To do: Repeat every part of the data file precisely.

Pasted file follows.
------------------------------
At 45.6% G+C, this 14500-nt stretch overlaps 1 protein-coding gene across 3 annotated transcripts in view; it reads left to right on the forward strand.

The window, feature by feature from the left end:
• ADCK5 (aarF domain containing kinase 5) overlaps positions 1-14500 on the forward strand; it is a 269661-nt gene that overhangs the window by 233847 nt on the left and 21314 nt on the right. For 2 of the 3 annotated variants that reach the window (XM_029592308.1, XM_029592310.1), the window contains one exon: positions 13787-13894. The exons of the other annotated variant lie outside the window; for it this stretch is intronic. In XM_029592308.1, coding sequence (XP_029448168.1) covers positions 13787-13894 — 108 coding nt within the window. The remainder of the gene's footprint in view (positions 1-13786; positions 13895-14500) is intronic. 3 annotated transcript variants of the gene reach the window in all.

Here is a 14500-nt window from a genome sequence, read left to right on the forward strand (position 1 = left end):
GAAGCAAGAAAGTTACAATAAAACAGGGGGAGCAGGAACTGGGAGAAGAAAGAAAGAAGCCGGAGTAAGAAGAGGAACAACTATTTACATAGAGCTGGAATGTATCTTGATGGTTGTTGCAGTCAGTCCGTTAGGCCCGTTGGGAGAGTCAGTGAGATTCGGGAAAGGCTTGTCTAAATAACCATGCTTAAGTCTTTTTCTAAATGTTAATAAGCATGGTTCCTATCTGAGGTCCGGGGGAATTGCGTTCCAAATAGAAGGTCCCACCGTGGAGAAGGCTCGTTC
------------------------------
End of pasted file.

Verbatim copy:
At 45.6% G+C, this 14500-nt stretch overlaps 1 protein-coding gene across 3 annotated transcripts in view; it reads left to right on the forward strand.

The window, feature by feature from the left end:
• ADCK5 (aarF domain containing kinase 5) overlaps positions 1-14500 on the forward strand; it is a 269661-nt gene that overhangs the window by 233847 nt on the left and 21314 nt on the right. For 2 of the 3 annotated variants that reach the window (XM_029592308.1, XM_029592310.1), the window contains one exon: positions 13787-13894. The exons of the other annotated variant lie outside the window; for it this stretch is intronic. In XM_029592308.1, coding sequence (XP_029448168.1) covers positions 13787-13894 — 108 coding nt within the window. The remainder of the gene's footprint in view (positions 1-13786; positions 13895-14500) is intronic. 3 annotated transcript variants of the gene reach the window in all.

Here is a 14500-nt window from a genome sequence, read left to right on the forward strand (position 1 = left end):
GAAGCAAGAAAGTTACAATAAAACAGGGGGAGCAGGAACTGGGAGAAGAAAGAAAGAAGCCGGAGTAAGAAGAGGAACAACTATTTACATAGAGCTGGAATGTATCTTGATGGTTGTTGCAGTCAGTCCGTTAGGCCCGTTGGGAGAGTCAGTGAGATTCGGGAAAGGCTTGTCTAAATAACCATGCTTAAGTCTTTTTCTAAATGTTAATAAGCATGGTTCCTATCTGAGGTCCGGGGGAATTGCGTTCCAAATAGAAGGTCCCACCGTGGAGAAGGCTCGTTC